January 15, 2010 8:35am CST
I am from an ex socialistic country. I was a child when socialism fell but I remember the enthusiasm of the people. I must say the way the socialism was enforsed was wrong even criminal - people sent to concentration camps, censorship, people even could not go on holiday abroad without a detailed verification. But i must say and guess many would agree that some of the main ideas of socialism was not so bad - free health service, free education, social equolity and so on. Even Thomas Mor wrote about something like that in his Utopia in 16th century So is socialism really so bad?
15 Jan 10
Probably you are right. The perfect situation - having only the good sides of socialism is impossible. But I want to ask you something too. Do you think there is a perfect political regime? Do you think capitalism does not have bad sides? Believe me I could write down many. So probably the right question is the one I posed a few rows above - is there a perfect political regime.
15 Jan 10
I believe that socialism is against Nature's Design, so in its fall personally I have felt like celebrating.In a way, my sefinition of socialism is [B]deification of mediocrity[/B]. But the ideas of socialism are not bad though, but in my opinion such concepts must find their way into peoples' hearts, through a greater purpose in life as shown by, say, any well practised religion. In short, if I would like to listen to someone saying that if I am a havemore, it must be shared with havenots, is an advice or appeal I would like to hear from a good religious principle rather than an association of people- an overlording Proletariat.
• United States
15 Jan 10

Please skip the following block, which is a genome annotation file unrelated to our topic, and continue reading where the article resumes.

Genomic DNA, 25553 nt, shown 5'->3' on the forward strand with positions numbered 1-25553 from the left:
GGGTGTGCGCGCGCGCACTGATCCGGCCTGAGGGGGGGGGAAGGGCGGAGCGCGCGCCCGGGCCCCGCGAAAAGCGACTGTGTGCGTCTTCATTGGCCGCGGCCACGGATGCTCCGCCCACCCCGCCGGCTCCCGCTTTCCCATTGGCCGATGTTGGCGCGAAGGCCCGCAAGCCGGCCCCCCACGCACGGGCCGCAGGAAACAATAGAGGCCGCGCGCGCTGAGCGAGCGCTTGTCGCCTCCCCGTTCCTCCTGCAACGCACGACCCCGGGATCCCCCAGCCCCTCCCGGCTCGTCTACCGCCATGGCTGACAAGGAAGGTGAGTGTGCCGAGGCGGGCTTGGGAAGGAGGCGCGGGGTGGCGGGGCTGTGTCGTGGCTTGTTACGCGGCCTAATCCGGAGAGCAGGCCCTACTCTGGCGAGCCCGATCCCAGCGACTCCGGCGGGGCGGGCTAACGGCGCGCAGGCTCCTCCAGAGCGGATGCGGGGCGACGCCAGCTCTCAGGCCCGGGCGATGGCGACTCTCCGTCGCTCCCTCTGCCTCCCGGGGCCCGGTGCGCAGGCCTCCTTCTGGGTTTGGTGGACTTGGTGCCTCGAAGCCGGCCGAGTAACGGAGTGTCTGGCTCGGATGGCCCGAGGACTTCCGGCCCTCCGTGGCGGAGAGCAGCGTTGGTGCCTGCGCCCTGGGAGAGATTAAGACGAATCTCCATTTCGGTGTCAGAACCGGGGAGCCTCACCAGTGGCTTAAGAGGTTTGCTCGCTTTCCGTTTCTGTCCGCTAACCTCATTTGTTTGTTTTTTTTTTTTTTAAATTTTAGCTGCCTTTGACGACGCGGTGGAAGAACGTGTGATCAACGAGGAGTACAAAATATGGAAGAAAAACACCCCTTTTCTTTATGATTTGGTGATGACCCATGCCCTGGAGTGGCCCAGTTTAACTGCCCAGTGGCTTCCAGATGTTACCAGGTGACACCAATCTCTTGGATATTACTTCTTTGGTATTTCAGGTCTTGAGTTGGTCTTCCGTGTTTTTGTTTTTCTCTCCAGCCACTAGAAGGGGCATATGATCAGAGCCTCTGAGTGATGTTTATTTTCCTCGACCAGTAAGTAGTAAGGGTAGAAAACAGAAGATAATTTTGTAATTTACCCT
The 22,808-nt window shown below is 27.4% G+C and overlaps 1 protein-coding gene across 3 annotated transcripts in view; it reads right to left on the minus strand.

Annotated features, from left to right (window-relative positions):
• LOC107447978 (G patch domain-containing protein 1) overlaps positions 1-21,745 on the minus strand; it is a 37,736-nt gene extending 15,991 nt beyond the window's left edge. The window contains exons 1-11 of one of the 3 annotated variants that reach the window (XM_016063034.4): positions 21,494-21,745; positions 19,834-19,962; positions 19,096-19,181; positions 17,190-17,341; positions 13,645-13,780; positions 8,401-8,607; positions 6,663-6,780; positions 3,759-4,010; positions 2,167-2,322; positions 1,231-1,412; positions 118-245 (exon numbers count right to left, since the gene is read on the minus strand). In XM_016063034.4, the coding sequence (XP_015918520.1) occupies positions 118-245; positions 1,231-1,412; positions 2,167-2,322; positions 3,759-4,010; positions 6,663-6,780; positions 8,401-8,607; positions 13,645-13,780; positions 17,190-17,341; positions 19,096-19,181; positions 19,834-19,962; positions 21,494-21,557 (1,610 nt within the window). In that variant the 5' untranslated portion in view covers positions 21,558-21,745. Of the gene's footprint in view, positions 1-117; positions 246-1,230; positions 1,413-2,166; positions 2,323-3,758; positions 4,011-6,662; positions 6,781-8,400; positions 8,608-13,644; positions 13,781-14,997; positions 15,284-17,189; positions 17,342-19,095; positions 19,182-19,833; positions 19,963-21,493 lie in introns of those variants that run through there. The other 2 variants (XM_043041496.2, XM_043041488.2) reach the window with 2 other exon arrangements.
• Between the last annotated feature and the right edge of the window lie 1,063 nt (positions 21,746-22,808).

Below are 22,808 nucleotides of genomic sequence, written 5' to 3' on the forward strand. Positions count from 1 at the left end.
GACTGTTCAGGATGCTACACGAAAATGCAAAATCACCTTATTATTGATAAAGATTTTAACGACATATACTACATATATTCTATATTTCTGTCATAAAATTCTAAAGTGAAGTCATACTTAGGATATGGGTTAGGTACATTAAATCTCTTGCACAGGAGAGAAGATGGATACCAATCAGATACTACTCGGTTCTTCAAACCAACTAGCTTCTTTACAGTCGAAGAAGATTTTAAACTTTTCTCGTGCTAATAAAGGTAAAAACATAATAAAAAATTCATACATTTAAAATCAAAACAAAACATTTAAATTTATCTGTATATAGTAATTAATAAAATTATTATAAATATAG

I don't think the "idea" of wanting entitlements such as those is a bad thing. But make no mistake about it, it's not "free." Someone's paying for it. Using America as an example, where I'm from, I just see no possible way it would ever work. The biggest reason being that, in order for everything to be shared through such a community pot, people's wages and lives need to be more tightly controlled. When you're talking about a country of 5 to 20 or so million people, with a firm grip on their own economic situation, immigration, and not to mention that they're not expected to be a super power with a big military presence nor are they expected to aid the rest of the world, then it's just a matter of taxing extremely high rates, watering down health services a bit, drastically lowing personal standards of living for the sake of the community, and weeding out the corruption in government. With 300,000,000 people, plus more unregistered illegals than these "social" countries even have citizens, plus more debt than many nations' accumulative wealth, plus our rich (read: most contributing taxpayers) being accustomed to free, rich lifestyles, you're talking about something different entirely. Not to mention that America's political and activist positions are primarily filled by outright money-stealing crooks at the worst and self-interested career-minded greed-mongers at the least. And should we get into the unemployment (non-taxpayer) rate? What about the amount of people America takes in and the amount of money we put out to aid other nations? I read on your profile that you're Bulgarian. I'm not sure of the situation there, so I couldn't comment accurately. But where I'm from, America, the idea of utopia is truly something that would come at far too steep a price for anyone with money. Ours is a system that, if implemented correctly, could produce the same end result without the idea of "free" things. Ours is a system that's supposed to reward people based on their merit. And if anyone is seriously struggling, they do have a safety net. But somewhere along the way, the idea that the rich should provide for everyone else took over and now the free market system is blamed for every one of America's ills. To implement socialism, essentially, you would have government taking from the haves and just giving entitlements to the have nots. And eventually, we'd all be have nots, because we wouldn't have industry at all. Executive positions and the idea of "celebrity" and other big-earning jobs and especially small busineses would be levelled due to "social justice." Everyone but politicians and the mega-rich would be living meager lives, at best, relying solely on entitlements. As far as social equality goes, in the sense that there's no "class," that can honestly never happen in a place like this. Maybe you'd get a few states doing well, but using a comparison to Europe, do 50 of 50 countries have utopia?